Verse artistry, in simple forms, reaches a degree of excellence in Mr. Braithwaite’s lyrics that has rarely been surpassed in our times. Graceful and esthetically satisfying expression is given to elusive or mystical and rare fancies. I will give one of his brief lyrics as an example of the qualities to which I allude:


No more from out the sunset,
No more across the foam,
No more across the windy hills
Will Sandy Star come home.

He went away to search it,
With a curse upon his tongue,
And in his hands the staff of life
Made music as it swung.

I wonder if he found it,
And knows the mystery now:
Our Sandy Star who went away
With the secret on his brow.

In a number of Mr. Braithwaite’s lyrics, as in this one, there is an atmosphere of mystery that, with the charming simplicity of manner, strongly suggests Blake. There is a strangeness in all beauty, it has been said. There is commonly something of Faëryland in the finest lyric poetry. Another lyric illustrating this quality in Mr. Braithwaite is the following:


It’s a long way the sea-winds blow
Over the sea-plains blue,—
But longer far has my heart to go
Before its dreams come true.

It’s work we must, and love we must,
And do the best we may,
And take the hope of dreams in trust
To keep us day by day.

It’s a long way the sea-winds blow—
But somewhere lies a shore—
Thus down the tide of Time shall flow
My dreams forevermore.

Mr. Braithwaite’s art rises above race. He seems not to be race-conscious in his writing, whether prose or verse. Yet no man can say but that race has given his poetry the distinctive quality I have indicated. In this connection a most interesting poem is his “A New England Spinster.” The detachment is perfect, the analysis is done in the spirit of absolute art. I will quote but two of its dozen or so stanzas:

She dwells alone, and never heeds
How strange may sound her own footfall,
And yet is prompt to others’ needs,
Or ready at a neighbor’s call.

But still her world is one apart,
Serene above desire and change;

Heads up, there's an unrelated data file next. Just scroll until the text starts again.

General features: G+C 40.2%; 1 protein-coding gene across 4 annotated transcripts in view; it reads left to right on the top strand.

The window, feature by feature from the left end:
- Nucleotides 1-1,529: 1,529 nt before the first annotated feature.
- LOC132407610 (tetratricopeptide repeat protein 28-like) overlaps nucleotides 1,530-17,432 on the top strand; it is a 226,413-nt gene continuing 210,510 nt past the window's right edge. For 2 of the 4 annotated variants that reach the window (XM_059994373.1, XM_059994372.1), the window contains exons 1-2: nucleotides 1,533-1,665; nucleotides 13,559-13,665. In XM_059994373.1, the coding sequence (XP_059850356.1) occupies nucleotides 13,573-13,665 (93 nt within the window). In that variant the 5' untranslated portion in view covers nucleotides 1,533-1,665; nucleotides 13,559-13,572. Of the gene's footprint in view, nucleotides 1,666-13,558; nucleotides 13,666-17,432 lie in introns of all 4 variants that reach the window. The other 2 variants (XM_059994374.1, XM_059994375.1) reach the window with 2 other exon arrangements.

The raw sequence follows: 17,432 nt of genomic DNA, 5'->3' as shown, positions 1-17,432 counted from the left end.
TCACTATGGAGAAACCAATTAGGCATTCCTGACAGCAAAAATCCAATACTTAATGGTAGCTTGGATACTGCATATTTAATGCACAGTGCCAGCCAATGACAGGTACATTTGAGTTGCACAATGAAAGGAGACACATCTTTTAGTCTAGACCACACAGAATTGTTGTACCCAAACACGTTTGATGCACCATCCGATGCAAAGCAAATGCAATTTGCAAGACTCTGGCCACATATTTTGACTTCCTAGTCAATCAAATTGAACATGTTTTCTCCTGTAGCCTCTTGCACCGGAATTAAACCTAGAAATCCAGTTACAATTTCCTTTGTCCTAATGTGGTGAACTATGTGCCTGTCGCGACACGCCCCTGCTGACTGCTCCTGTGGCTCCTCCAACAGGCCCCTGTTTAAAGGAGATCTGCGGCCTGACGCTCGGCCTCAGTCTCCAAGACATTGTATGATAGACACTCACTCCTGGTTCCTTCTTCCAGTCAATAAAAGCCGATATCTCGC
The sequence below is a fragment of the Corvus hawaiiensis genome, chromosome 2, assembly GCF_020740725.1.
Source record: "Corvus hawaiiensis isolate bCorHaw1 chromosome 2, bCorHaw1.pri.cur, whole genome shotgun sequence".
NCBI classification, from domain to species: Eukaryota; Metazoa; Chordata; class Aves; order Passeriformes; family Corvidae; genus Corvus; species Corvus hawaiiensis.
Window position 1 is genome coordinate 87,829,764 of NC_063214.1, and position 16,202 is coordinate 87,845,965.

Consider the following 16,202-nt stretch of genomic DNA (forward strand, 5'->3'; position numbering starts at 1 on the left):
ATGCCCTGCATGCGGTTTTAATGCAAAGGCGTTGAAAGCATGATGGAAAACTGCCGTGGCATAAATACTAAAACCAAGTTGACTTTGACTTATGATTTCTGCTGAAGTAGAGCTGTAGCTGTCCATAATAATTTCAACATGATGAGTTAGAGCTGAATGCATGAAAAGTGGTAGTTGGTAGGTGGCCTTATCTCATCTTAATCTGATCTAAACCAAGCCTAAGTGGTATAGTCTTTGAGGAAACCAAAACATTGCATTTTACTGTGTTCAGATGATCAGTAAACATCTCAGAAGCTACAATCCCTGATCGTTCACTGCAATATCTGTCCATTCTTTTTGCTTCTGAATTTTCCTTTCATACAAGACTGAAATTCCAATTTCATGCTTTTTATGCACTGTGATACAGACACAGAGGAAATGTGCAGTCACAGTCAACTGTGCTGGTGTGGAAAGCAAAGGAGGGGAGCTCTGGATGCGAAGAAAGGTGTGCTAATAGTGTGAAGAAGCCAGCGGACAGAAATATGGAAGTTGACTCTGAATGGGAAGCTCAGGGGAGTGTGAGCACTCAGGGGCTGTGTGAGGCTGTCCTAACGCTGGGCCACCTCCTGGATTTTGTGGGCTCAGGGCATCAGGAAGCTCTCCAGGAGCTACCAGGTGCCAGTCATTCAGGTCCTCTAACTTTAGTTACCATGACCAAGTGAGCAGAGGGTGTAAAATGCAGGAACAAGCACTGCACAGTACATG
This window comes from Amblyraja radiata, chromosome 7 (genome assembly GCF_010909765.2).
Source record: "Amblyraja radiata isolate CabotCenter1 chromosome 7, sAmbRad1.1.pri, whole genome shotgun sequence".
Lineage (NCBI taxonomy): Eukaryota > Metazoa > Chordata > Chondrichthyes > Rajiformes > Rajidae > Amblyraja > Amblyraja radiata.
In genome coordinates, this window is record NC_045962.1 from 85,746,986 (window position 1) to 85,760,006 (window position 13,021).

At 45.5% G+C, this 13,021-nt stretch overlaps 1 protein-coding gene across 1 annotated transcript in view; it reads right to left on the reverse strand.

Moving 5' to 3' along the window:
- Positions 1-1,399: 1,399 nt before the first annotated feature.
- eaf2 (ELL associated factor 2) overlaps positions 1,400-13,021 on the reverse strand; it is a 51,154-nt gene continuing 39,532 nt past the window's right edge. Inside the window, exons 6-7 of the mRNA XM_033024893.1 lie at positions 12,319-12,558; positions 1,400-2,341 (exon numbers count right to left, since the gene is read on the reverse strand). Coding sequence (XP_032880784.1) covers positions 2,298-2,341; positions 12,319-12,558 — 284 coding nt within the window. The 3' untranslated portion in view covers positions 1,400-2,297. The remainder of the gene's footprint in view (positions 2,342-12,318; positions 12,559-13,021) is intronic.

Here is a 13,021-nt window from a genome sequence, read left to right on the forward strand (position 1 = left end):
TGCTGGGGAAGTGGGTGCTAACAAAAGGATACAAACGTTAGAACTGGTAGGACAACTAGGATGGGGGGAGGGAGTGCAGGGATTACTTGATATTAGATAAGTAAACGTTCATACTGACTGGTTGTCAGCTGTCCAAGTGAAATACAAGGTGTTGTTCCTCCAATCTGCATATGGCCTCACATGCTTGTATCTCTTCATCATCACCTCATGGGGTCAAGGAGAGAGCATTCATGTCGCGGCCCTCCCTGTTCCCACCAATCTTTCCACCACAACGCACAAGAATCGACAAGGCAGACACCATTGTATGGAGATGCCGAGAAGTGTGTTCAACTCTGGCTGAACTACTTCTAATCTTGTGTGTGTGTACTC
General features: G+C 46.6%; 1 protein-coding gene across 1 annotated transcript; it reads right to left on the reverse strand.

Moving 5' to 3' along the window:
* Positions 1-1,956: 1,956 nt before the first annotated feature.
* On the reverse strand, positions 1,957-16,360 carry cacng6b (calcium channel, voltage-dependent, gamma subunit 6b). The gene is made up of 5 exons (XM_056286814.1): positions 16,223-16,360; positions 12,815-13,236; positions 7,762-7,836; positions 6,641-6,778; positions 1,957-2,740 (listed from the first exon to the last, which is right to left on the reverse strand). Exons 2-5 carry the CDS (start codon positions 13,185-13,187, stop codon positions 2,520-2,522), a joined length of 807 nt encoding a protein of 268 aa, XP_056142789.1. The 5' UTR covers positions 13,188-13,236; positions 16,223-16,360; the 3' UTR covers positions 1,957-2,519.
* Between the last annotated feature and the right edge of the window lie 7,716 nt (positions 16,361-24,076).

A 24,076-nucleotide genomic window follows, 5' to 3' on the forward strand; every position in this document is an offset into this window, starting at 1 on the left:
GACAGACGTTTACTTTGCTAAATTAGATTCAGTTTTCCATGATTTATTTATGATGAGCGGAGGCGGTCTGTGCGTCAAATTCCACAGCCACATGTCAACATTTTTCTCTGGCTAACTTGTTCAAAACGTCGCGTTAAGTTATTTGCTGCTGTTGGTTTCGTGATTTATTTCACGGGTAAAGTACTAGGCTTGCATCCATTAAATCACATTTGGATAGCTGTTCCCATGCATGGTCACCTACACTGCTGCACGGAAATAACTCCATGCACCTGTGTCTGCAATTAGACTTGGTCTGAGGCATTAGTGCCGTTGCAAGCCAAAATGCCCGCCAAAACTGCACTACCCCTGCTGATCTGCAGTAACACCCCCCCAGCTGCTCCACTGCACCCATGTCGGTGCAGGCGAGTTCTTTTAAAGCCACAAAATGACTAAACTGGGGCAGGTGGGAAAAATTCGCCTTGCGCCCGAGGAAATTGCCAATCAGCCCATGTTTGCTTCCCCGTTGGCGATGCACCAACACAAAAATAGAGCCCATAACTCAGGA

There are no hills beyond her heart,
Beyond her gate, no winds that range.

Here is the true artist’s imagination that penetrates to the secrets of life. No poet’s lyrics, with their deceptive simplicity, better reward study for a full appreciation of their idea. So much of suggestion to the reader of the poems which follow:


Blest be Foscati! You’ve heard tell
How—spirit and flesh of him—blown to flame,
Leaped the stars for heaven, dropped back to hell,
And felt no shame.

I here indite this record of his journey:
The splendor of his epical will to perform
Life’s best, with the lance of Truth at Tourney—
Till caught in the storm.

Of a woman’s face and hair like scented clover,
Te Deums, Lauds, and Magnificat, he
Praised with tongue of saint, heart of lover—
Missed all, but found Foscati!


The warm October rain fell upon his dream,
When once again the autumn sadness stirred,
And murmured through his blood, like a hidden stream
In a forest, unheard.

The drowsy rain battered against his delight
Of the half forgotten poignancies,
That settle in the dusk of an autumn night
On a world one hears and sees.

One was, he thought, an echo merely,
A glow enshadowed of truths untraced;
But the autumn sadness, brought him yearly,
Was a joy embraced.


The way folks had of thanking God
He found annoying, till he thought
Of flame and coolness in the sod—
Of balms and blessings that they wrought

And so the habit grew, and then—
Of when and how he did not care—
He found his God as other men
The mystic verb in a grammar of prayer.

He never knelt, nor uttered words—
His laughter felt no chastening rod;
“My being,” he said, “is a choir of birds,
And all my senses are thanking God.”

Mr. Braithwaite is thoroughly conversant, as these selections indicate, with the subtleties and finest effects of the art poetic, and his impulses to write spring from the deepest human speculations, the purest motives of art. Hence in his work he takes his place among the few.

V. George Reginald Margetson

Under tropical suns, amid the tropical luxuriance of nature, developed the many-hued imagination of the subject of this sketch. His nature is tropical, for Mr. Margetson is a prolific bard: Songs of Life, The Fledgling Bard and the Poetry Society, Ethiopia’s Flight, England in the West Indies—four published books, and more yet unpublished—are proof. No excerpts can fully reveal the distinctive quality of Mr. Margetson’s poetry—its sonorous and ever-varying flow, like George Reginald Margetson a mountain stream, its descriptive richness in which it resembles his native islands. For he was born in the British West Indies, and there lived the first twenty years of his life. Coming to America in 1897, his home has been in Boston or its environment since that time. Educated in the Moravian School at St. Kitts, he has lived with and in the English poets from Spenser to Byron—Byron seems to have been his favorite—and so has cultivated his native talent. I can give here but one brief lyric from his pen.